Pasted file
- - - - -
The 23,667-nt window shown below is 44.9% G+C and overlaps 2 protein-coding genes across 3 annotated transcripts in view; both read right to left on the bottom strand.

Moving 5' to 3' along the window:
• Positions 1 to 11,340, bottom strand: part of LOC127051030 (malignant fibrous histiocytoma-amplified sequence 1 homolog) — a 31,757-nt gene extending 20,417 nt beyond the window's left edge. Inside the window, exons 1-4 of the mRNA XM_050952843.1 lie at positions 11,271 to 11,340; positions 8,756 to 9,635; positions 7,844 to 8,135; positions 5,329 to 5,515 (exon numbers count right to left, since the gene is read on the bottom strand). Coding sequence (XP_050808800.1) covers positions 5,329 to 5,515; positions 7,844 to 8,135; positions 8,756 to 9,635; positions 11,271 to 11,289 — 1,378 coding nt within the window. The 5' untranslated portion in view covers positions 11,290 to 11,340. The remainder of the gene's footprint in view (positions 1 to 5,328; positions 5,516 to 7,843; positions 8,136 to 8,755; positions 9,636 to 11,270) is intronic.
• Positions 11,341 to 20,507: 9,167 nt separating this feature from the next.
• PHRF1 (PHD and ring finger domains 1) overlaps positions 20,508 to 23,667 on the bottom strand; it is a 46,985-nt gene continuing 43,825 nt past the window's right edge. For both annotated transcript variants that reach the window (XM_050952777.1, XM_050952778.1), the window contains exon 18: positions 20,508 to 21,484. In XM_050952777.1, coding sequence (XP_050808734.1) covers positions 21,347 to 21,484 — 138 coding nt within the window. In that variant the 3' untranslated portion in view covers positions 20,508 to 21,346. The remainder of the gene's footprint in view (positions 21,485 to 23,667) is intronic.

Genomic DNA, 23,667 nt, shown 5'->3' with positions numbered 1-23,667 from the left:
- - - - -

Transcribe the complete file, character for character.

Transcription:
The 23,667-nt window shown below is 44.9% G+C and overlaps 2 protein-coding genes across 3 annotated transcripts in view; both read right to left on the bottom strand.

Moving 5' to 3' along the window:
• Positions 1 to 11,340, bottom strand: part of LOC127051030 (malignant fibrous histiocytoma-amplified sequence 1 homolog) — a 31,757-nt gene extending 20,417 nt beyond the window's left edge. Inside the window, exons 1-4 of the mRNA XM_050952843.1 lie at positions 11,271 to 11,340; positions 8,756 to 9,635; positions 7,844 to 8,135; positions 5,329 to 5,515 (exon numbers count right to left, since the gene is read on the bottom strand). Coding sequence (XP_050808800.1) covers positions 5,329 to 5,515; positions 7,844 to 8,135; positions 8,756 to 9,635; positions 11,271 to 11,289 — 1,378 coding nt within the window. The 5' untranslated portion in view covers positions 11,290 to 11,340. The remainder of the gene's footprint in view (positions 1 to 5,328; positions 5,516 to 7,843; positions 8,136 to 8,755; positions 9,636 to 11,270) is intronic.
• Positions 11,341 to 20,507: 9,167 nt separating this feature from the next.
• PHRF1 (PHD and ring finger domains 1) overlaps positions 20,508 to 23,667 on the bottom strand; it is a 46,985-nt gene continuing 43,825 nt past the window's right edge. For both annotated transcript variants that reach the window (XM_050952777.1, XM_050952778.1), the window contains exon 18: positions 20,508 to 21,484. In XM_050952777.1, coding sequence (XP_050808734.1) covers positions 21,347 to 21,484 — 138 coding nt within the window. In that variant the 3' untranslated portion in view covers positions 20,508 to 21,346. The remainder of the gene's footprint in view (positions 21,485 to 23,667) is intronic.

Genomic DNA, 23,667 nt, shown 5'->3' with positions numbered 1-23,667 from the left: